I looked at the Miles Davis Complete Columbia Album Collection. SEVENTY CDs. I already have the main ones I’m interested in … Kind of Blue, Sketches of Spain, Nefertiti, Bitches Brew, On The Corner, Jack Johnson plus the 1980s Warner ones (which are not in the set). Would I ever plough through the lot? Does anyone want around one hundred hours of trumpet playing? It has an encylopedia appeal. No, you won’t ever read it all, but it’s accessible if you need to.
The Miles Davis box was advertised at £150 new in 2009. It’s still in print / available in 2020, though the price has gone up to £170.
Another thing about CDs, if we’re talking 1s and 0s, then a copy in full quality (on a Philips dedicated CD Recorder, which only records to CDR MUSIC CDs) should be just the same as an original. In Apple Lossless (say) on your computer it would be very very hard to discern a difference. So CD is replicable in a way that vinyl is not.
The rule about CDs was that secondhand dealers were wary: they might go up in price rapidly once they were deleted, but would crash back down when a new even more carefully remastered version came out with even more bonus tracks. A 2020 example is Hard Luck Stories a box set by Richard and Linda Thompson. It was £79.99. It sold out very fast indeed … they had under-estimated their own appeal. So, at the end of November there are no copies online, though HMV online has “Back in stock soon.” See amazon resellers:
I particularly liked the ‘Plus £1.26’ shipping on the £250 version. HMV were still promising it at £79.99 in the indefinite future. There’s one on eBay at £103.69 as I write. The trouble is, the instant they’re repressed and back in stock, that mark-up disappears forever.
Since Lockdown, the price of many CDs has risen sharply online. I assume fewer are being pressed, runs of CDs are selling out, people are spending time on their collections. It’s happening with DVDs and books too. It’s too soon to say whether it will last.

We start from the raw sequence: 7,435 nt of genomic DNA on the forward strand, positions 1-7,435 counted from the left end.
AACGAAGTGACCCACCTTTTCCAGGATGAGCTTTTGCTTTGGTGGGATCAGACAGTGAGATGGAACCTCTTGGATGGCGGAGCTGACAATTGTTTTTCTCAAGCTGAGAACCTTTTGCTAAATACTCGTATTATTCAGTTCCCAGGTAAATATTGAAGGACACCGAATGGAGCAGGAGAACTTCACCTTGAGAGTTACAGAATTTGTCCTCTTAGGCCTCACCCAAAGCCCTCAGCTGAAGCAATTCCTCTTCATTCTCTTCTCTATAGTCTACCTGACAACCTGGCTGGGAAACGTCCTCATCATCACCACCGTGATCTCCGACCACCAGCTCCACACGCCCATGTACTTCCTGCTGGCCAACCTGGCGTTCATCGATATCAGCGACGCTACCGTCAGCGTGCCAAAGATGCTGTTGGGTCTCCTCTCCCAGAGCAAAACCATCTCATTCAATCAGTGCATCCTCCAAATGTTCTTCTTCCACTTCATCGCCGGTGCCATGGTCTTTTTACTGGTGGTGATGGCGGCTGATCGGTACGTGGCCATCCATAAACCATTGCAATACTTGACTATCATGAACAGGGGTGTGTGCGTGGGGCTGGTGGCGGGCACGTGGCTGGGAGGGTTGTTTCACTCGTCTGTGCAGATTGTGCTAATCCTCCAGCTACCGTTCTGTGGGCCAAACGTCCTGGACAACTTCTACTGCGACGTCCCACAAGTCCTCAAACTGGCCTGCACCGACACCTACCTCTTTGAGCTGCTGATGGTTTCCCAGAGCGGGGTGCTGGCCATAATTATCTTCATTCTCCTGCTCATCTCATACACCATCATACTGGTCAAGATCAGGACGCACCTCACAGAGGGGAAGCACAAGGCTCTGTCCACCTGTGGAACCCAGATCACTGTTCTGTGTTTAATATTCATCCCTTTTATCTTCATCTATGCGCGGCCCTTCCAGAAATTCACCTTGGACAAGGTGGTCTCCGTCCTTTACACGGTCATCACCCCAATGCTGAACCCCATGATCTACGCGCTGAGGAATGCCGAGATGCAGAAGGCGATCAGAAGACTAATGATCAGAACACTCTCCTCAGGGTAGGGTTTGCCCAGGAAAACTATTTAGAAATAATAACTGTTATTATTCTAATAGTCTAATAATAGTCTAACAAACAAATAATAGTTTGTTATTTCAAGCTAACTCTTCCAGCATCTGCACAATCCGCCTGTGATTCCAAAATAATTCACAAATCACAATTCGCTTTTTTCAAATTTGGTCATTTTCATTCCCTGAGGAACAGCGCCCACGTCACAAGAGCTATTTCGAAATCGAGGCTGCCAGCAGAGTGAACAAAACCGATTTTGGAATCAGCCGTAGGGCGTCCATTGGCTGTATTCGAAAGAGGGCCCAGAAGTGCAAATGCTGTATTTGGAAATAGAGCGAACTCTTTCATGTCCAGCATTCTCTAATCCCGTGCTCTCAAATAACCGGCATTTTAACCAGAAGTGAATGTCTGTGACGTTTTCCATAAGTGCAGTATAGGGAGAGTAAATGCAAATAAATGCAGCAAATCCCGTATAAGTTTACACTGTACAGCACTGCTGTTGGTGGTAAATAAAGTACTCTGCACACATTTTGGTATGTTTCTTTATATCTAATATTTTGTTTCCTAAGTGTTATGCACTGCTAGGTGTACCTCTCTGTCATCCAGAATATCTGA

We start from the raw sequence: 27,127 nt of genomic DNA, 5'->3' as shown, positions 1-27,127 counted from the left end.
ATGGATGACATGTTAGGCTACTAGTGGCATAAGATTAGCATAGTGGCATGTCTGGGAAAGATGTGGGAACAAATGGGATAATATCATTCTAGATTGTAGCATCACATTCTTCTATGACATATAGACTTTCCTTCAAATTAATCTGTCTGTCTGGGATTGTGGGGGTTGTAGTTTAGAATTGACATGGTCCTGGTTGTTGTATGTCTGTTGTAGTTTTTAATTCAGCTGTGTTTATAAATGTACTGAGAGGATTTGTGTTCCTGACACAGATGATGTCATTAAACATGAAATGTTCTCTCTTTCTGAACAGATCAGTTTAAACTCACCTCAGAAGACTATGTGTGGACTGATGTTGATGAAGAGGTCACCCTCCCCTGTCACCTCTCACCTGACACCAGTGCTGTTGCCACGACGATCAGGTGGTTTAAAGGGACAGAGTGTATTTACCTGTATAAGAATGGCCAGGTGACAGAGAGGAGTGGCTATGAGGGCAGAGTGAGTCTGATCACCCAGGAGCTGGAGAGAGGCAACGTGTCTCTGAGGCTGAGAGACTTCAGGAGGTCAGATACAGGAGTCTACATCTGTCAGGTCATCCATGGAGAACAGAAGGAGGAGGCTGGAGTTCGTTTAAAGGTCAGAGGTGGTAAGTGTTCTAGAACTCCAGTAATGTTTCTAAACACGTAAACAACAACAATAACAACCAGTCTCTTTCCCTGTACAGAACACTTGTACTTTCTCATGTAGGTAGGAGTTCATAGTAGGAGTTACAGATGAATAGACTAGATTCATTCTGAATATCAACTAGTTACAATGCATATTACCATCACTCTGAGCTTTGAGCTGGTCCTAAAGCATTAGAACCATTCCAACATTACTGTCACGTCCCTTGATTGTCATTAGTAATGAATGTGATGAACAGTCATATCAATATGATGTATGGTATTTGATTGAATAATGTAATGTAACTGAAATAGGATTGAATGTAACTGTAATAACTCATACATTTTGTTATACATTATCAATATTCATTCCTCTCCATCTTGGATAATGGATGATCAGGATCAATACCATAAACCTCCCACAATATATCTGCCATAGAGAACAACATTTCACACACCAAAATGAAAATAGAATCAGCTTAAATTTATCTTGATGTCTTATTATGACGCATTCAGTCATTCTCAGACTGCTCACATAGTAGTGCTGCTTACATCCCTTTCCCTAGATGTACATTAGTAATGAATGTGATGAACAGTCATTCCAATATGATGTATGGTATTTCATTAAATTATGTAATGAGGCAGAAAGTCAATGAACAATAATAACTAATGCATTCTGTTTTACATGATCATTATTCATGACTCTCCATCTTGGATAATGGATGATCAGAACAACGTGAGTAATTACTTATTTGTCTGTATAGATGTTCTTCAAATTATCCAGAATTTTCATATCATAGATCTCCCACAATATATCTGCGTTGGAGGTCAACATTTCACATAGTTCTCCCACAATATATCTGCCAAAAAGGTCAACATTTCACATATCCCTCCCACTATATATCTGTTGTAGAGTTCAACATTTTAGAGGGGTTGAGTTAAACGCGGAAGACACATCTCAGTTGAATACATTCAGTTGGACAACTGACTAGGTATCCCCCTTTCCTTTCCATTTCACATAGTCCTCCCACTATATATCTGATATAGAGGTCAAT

I don’t think that applies to box sets. The labels are careful to ensure different bonus tracks when an artist runs to several box sets. Also, the cost of any box set is based on the packaging, and printing of the booklet, and the addition of any extras. The actual CDs inside are a minor part of the equation. When you’re producing CDs or DVDs there is a fixed cost for the glass master. After that, the price difference per unit drops rapidly with quantity. It costs surprisingly little more to do 1000 copies instead of 500, and even more surprisingly less per unit as you move to 2000 or 10,000. To a degree that extends to print costs for the packaging, especially if there are elaborate booklets. It becomes tempting to order double the quantity you predict selling. (I say this ruefully having stacks of my own DVDs in the loft because 2000 was so little more than 1000.) That means there may be piles in warehouses … though companies do cost shelf space.
Amazon has the Sergeant Pepper Anniversary Edition from 2017 (4 CD, Blu-ray, 144 page book) on sale new. It also has the Abbey Road Anniversary Edition from 2019 on sale new. As these are around the £75 – £80 mark, yes, secondhand copies will exceed Rare Record Price Guide’s CD above £30 mark. The Complete Stax Volt Singles box sets are on sale too. It’s not the role of a collectors price guide to list new items.
The Beach Boys Pet Sounds Sessions is available at £70.31 listed as new. Used ones are on sale around £40. The ones on display are in 12″ square boxes. Mine, bought when it came out is in a CD wide long box. There are two copies of Made in California 1962-2012 box set (6 CDs) at £169.99, new, but that is surely a premium on the original price. There are used ones at £59.99.
The box sets which have often added so much extra material, both in tracks, alternate versions and thick and expensive books of photos are Bob Dylan’s The Bootleg Sessions. They don’t seem to be attracting a premium either. Amazon have a “Discontinued by Manufacturer: No” line on the pages.
This might be as big as it goes. At £135.69 on amazon, that’s just over £5 a disc. It’s a bargain.
Compare that to Let It Bleed – 50th Anniversary from The Rolling Stones. 2 LPs, 2 SACD hybrids, one 7″ single … £114.99.
THE BAND: Stage Fright 50th Anniversary Edition (reviewed on this site)